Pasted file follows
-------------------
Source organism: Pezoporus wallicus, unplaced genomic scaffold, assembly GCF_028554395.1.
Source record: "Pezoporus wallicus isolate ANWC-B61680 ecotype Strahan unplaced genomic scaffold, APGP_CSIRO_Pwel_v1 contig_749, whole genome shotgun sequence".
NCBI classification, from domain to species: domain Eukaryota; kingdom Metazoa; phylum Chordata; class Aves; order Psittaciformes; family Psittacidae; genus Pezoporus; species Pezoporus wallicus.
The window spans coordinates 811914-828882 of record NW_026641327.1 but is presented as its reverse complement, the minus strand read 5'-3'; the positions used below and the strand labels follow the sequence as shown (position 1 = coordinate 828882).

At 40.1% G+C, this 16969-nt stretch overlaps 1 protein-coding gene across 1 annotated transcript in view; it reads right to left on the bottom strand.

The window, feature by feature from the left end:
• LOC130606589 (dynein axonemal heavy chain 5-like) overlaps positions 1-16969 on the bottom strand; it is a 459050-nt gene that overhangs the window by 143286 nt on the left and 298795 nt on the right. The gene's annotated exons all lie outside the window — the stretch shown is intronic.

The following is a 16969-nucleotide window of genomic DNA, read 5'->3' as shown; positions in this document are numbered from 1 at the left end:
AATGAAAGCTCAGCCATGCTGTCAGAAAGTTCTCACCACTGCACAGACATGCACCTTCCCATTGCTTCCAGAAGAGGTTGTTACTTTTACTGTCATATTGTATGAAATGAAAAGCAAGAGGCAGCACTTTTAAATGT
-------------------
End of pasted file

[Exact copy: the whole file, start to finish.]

Source organism: Pezoporus wallicus, unplaced genomic scaffold, assembly GCF_028554395.1.
Source record: "Pezoporus wallicus isolate ANWC-B61680 ecotype Strahan unplaced genomic scaffold, APGP_CSIRO_Pwel_v1 contig_749, whole genome shotgun sequence".
NCBI classification, from domain to species: domain Eukaryota; kingdom Metazoa; phylum Chordata; class Aves; order Psittaciformes; family Psittacidae; genus Pezoporus; species Pezoporus wallicus.
The window spans coordinates 811914-828882 of record NW_026641327.1 but is presented as its reverse complement, the minus strand read 5'-3'; the positions used below and the strand labels follow the sequence as shown (position 1 = coordinate 828882).

At 40.1% G+C, this 16969-nt stretch overlaps 1 protein-coding gene across 1 annotated transcript in view; it reads right to left on the bottom strand.

The window, feature by feature from the left end:
• LOC130606589 (dynein axonemal heavy chain 5-like) overlaps positions 1-16969 on the bottom strand; it is a 459050-nt gene that overhangs the window by 143286 nt on the left and 298795 nt on the right. The gene's annotated exons all lie outside the window — the stretch shown is intronic.

The following is a 16969-nucleotide window of genomic DNA, read 5'->3' as shown; positions in this document are numbered from 1 at the left end:
AATGAAAGCTCAGCCATGCTGTCAGAAAGTTCTCACCACTGCACAGACATGCACCTTCCCATTGCTTCCAGAAGAGGTTGTTACTTTTACTGTCATATTGTATGAAATGAAAAGCAAGAGGCAGCACTTTTAAATGT